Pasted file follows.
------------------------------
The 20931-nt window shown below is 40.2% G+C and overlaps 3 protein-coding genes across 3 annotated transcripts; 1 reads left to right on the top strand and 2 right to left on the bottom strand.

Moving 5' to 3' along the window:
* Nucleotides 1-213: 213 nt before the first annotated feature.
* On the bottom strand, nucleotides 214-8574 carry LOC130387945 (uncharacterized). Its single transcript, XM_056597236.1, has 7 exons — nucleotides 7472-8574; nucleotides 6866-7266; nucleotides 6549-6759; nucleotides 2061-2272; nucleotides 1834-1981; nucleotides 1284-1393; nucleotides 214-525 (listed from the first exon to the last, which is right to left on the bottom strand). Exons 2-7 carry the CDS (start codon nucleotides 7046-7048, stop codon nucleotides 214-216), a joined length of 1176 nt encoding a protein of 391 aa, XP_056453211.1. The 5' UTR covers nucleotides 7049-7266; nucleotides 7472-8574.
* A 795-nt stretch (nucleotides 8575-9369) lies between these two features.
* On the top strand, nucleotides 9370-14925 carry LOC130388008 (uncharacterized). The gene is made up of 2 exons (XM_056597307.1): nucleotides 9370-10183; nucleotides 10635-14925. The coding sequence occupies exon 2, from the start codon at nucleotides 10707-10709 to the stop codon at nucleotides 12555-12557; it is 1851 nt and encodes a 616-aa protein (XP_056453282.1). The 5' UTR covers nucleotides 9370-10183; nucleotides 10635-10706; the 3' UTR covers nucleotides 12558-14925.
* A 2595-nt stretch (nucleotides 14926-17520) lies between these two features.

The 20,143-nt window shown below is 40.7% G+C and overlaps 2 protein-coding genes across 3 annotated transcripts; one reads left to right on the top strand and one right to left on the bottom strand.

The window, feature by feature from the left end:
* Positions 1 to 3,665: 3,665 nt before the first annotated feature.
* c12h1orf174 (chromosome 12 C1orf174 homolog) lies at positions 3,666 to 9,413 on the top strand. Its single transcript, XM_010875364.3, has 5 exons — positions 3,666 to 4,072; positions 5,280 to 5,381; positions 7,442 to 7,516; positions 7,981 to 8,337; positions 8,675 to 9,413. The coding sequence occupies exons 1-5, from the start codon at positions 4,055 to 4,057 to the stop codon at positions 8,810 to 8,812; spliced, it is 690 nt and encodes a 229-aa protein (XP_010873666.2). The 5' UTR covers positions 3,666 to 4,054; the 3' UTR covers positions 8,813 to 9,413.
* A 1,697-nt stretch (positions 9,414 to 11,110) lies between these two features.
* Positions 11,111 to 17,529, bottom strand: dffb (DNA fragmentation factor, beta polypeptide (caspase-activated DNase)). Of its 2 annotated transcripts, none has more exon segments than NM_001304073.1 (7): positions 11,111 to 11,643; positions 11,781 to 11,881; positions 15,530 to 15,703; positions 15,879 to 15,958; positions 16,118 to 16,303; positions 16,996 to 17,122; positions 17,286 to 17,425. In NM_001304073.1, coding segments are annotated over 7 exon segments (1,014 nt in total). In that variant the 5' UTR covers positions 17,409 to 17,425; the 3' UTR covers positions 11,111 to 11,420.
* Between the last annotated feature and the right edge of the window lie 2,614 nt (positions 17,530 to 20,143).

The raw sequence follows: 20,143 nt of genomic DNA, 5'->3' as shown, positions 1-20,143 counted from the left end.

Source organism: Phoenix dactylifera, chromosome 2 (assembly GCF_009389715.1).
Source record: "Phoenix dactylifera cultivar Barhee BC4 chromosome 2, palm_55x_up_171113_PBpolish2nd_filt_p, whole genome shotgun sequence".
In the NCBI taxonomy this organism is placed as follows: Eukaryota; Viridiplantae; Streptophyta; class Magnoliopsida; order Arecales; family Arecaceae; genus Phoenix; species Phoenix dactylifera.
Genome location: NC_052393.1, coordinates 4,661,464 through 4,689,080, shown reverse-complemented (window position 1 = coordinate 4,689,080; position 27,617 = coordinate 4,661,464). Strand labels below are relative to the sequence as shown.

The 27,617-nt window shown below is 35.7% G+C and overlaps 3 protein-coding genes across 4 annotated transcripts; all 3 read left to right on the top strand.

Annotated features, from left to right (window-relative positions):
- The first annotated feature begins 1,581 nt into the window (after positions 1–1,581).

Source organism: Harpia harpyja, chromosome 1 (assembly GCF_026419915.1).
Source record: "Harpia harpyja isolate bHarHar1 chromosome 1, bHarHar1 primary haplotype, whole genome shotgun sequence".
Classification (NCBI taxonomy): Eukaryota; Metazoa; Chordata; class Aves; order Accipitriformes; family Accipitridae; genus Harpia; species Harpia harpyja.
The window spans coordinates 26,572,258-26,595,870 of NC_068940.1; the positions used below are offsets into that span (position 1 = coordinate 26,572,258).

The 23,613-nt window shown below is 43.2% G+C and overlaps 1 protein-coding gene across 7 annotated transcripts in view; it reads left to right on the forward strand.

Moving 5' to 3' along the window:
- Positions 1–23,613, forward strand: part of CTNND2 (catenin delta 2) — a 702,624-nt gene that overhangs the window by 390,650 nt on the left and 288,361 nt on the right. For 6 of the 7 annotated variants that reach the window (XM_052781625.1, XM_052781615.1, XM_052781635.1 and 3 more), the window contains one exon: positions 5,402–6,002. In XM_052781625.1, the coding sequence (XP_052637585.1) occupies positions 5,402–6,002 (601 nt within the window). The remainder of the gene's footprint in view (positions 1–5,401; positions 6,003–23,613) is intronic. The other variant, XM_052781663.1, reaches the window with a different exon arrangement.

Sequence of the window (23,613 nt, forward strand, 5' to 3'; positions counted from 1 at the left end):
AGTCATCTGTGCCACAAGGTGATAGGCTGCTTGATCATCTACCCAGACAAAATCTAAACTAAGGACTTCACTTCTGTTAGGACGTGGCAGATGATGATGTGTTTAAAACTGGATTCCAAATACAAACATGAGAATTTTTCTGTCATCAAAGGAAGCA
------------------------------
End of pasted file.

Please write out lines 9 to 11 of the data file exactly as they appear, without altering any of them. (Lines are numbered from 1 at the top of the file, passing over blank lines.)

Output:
The window, feature by feature from the left end:
* Positions 1 to 3,665: 3,665 nt before the first annotated feature.
* c12h1orf174 (chromosome 12 C1orf174 homolog) lies at positions 3,666 to 9,413 on the top strand. Its single transcript, XM_010875364.3, has 5 exons — positions 3,666 to 4,072; positions 5,280 to 5,381; positions 7,442 to 7,516; positions 7,981 to 8,337; positions 8,675 to 9,413. The coding sequence occupies exons 1-5, from the start codon at positions 4,055 to 4,057 to the stop codon at positions 8,810 to 8,812; spliced, it is 690 nt and encodes a 229-aa protein (XP_010873666.2). The 5' UTR covers positions 3,666 to 4,054; the 3' UTR covers positions 8,813 to 9,413.